I intended on baking holiday cookies to share with you today, but when I sat down to brainstorm all I could think about, truly, was the morning porridge I’ve been making and how that’s really what I wanted to send you away with. The holiday season always seems to zoom on by at its own clip with little regard for how most of us wish it would just slow down, and this year feels like no exception. We got our tree last week and I’ve been making a point to sit in the living room and admire the twinkle as much as possible. I have lofty goals of snowflakes and gingerbread men and stringing cranberries and popcorn, but I’m also trying to get comfortable with the fact that everything may not get done, and that sitting amongst the twinkle is really the most important. That and a warm breakfast before the day spins into gear. This multi-grain porridge has proved to be a saving grace on busy weekday mornings, and it reheats beautifully so I’ve been making a big pot and bringing it to work with some extra chopped almonds and fresh pomegranate seeds. While cookies are certainly on the horizon, I think I’ll have this recipe to thank for getting us through the busy days ahead.
We had a bit of a fluke snowstorm in Seattle a few weeks ago, and it took everything I had not to race in at 6 a.m. to wake Sam up to tell him (I always get up far before he does). Instead, I puttered about taking photographs of our backyard and sending exclamatory texts to family members, and experimenting with this porridge recipe. By the time Sam woke up, we had something good on our hands.
If you have my book Whole Grain Mornings or you’ve made the oatmeal recipe that many have posted about, you know that I have some tricks up my sleeve when it comes to dressing up a humble bowl of oatmeal. The first (and perhaps most important) is toasting the oats in a bit of butter before you get anything else started. This draws out their natural nutty flavor, and has the added bonus of making the house smell pretty dreamy. In addition to oats, this porridge relies on two other grains: quinoa, and buckwheat groats — and I toast the whole blend in a bit of butter before cooking it down in almond milk and citrus zest and topping it with chopped toasted almonds and juicy pomegranate seeds. There is ground flax seed for an extra boost of nutrition and a drizzle of honey to bring the whole thing together. It’s vibrant and nourishing and — in my humble opinion — feels much more special than the effort it warrants to pull it together.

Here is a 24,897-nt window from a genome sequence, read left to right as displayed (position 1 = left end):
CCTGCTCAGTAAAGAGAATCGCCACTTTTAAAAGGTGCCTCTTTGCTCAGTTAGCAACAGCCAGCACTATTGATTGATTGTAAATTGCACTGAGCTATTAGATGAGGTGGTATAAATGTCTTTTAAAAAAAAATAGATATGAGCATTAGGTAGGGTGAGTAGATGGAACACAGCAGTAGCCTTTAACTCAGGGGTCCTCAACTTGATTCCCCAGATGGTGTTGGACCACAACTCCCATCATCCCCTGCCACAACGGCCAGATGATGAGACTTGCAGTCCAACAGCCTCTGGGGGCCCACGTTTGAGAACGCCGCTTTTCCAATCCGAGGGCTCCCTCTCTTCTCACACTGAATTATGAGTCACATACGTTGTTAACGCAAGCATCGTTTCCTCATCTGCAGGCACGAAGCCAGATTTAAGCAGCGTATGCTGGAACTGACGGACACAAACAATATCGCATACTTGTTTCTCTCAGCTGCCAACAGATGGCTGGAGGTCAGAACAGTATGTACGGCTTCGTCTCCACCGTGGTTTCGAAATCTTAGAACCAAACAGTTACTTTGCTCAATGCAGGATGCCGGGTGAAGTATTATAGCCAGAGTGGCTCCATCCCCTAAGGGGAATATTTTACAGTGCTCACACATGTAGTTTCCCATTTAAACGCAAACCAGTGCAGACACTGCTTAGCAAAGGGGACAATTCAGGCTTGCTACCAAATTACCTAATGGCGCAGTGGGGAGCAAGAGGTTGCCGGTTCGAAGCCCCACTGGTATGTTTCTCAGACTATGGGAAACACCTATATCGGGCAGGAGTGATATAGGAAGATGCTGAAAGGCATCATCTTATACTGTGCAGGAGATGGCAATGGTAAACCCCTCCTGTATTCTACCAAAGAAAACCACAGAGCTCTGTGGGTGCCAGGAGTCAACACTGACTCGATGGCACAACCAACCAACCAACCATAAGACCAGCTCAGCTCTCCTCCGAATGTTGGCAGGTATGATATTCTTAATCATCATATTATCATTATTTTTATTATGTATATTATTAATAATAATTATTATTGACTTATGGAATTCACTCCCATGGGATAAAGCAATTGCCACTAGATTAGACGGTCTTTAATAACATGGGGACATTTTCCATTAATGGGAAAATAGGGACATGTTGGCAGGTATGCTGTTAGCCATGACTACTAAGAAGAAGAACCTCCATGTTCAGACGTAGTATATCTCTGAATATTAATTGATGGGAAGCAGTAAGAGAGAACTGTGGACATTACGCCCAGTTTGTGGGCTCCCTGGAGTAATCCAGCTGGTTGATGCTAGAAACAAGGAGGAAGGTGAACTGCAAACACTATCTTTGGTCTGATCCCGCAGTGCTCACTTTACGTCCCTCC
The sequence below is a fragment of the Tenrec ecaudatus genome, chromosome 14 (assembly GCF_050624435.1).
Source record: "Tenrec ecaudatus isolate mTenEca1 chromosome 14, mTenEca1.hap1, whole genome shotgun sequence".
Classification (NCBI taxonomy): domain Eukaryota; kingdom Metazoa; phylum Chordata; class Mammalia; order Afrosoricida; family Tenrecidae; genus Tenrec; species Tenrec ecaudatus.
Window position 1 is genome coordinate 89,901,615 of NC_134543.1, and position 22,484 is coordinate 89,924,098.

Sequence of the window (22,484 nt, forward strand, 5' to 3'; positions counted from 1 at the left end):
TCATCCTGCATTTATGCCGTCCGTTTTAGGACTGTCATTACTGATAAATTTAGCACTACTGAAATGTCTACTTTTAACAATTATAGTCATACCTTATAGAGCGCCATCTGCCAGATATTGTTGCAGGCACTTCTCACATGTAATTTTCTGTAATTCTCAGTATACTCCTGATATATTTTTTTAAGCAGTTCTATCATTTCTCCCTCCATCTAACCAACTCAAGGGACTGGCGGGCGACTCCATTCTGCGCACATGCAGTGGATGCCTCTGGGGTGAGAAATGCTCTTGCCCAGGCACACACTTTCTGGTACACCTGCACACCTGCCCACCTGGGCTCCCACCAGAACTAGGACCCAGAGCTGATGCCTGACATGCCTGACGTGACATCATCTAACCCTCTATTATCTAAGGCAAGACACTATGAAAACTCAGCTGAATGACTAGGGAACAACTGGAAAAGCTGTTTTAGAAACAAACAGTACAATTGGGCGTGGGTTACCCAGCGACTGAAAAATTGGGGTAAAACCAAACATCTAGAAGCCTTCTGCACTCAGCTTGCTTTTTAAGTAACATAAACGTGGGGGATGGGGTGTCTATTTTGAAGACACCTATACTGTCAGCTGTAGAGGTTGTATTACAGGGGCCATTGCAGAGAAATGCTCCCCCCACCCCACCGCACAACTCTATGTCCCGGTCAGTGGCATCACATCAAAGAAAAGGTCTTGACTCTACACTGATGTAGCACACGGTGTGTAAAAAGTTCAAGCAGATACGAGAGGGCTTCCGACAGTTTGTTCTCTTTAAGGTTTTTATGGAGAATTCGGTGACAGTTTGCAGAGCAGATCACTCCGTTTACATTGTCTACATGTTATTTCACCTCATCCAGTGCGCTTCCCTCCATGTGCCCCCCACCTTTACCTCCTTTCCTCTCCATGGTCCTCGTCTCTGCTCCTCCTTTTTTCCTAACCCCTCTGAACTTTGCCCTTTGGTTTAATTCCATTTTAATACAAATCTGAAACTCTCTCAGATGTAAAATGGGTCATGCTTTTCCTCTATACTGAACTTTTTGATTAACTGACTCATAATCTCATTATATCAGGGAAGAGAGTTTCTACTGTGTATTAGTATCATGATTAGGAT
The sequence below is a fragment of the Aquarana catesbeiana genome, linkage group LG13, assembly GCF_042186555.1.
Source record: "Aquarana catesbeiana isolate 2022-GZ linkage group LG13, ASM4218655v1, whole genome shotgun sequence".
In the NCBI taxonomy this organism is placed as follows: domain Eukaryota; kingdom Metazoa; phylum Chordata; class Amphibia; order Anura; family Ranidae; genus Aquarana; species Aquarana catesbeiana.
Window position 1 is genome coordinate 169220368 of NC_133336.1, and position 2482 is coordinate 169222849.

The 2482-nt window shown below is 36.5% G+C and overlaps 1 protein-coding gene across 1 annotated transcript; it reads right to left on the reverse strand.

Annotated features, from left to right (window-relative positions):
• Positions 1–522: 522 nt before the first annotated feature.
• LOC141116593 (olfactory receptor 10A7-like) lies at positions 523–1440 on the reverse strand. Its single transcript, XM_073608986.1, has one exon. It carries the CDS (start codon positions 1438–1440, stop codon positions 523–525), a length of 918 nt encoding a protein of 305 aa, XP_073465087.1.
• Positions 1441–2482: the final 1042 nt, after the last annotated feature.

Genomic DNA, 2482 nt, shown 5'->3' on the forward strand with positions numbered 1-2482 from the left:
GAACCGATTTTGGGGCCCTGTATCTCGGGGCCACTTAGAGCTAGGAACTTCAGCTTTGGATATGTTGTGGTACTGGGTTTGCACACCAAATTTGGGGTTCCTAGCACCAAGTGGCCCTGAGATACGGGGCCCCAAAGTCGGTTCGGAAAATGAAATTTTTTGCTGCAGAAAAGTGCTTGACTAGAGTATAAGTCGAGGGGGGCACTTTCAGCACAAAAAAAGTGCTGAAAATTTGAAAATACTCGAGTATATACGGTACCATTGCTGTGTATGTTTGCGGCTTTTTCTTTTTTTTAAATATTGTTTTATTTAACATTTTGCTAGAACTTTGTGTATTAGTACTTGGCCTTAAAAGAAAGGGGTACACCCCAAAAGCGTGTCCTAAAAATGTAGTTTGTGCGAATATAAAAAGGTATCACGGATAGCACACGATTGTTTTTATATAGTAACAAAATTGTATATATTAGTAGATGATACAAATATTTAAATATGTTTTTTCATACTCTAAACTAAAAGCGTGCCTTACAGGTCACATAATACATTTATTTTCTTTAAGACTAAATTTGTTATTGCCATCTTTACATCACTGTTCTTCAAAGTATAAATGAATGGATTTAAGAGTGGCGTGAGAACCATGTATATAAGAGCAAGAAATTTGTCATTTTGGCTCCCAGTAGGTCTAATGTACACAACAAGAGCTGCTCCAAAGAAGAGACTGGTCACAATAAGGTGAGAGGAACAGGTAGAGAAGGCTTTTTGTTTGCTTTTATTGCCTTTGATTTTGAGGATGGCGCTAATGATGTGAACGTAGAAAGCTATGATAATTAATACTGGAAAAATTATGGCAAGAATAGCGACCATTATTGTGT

If you’re not familiar with buckwheat groats, they’re a naturally gluten-free grain (sometimes called kasha) with a charming triangular shape and a mild, earthy flavor. Sam introduced me to them (he ate a lot of them when he lived in Poland); I use the flour a lot when baking, but I’ve come to love the whole grains for porridges and whole grain salads. Bob’s Red Mill stocks buckwheat, as do many natural foods stores in their bulk bins.
In addition to porridge, I wanted to leave you with a few links today in case you’re in the throws of gift-searching. I’ve come across some inspired gift guides and edible gift recipes that I’m excited about this year, and if you’re on Pinterest, I created a festive board where I’ve been pinning seasonal inspiration if you want to come and follow along:
Have you come across Tim’s epic gift guide’s yet? They make me chuckle out loud, and his finds are always top-notch.
I’d like one of everything in Heidi’s shop (the honey’s alone are worth a peek!)
My friend Olaiya’s chestnut jam would make a fine, fine homemade gift this year (she gave me some this weekend and it’s been taking everything I have not to eat it, simply, by the spoonful).
Ashley’s Salted Chocolate Chip Cookie Mix is taking the world by storm. Truly.
If I may, Marge Granola has a pretty handsome Holiday Gift Box this year with our popular Original flavor as well as our seasonal exclusive flavor, Cherry Vanilla Almond. They’ve been hard for us to keep in stock, but I know we’d love to send one your way …
Speaking of granola, did you all see this Gingerbread Granola recipe? Perfect for edible, homemade gifting ….
If you measure out everything the night before and have it on the counter, this can be a pretty doable weekday recipe if you find yourself with 25 minutes or so to spare in the morning. And it reheats beautifully, so feel free to double the recipe if you’d like — I always add a little extra almond milk (or liquid) when reheating to loosen it up, and I love to top it with fresh fruit and freshly toasted nuts if possible.
Melt the butter in a large skillet over medium heat. Add the grains and toast over medium heat, stirring occasionally until they begin to smell fragrant and nutty, 5-7 minutes.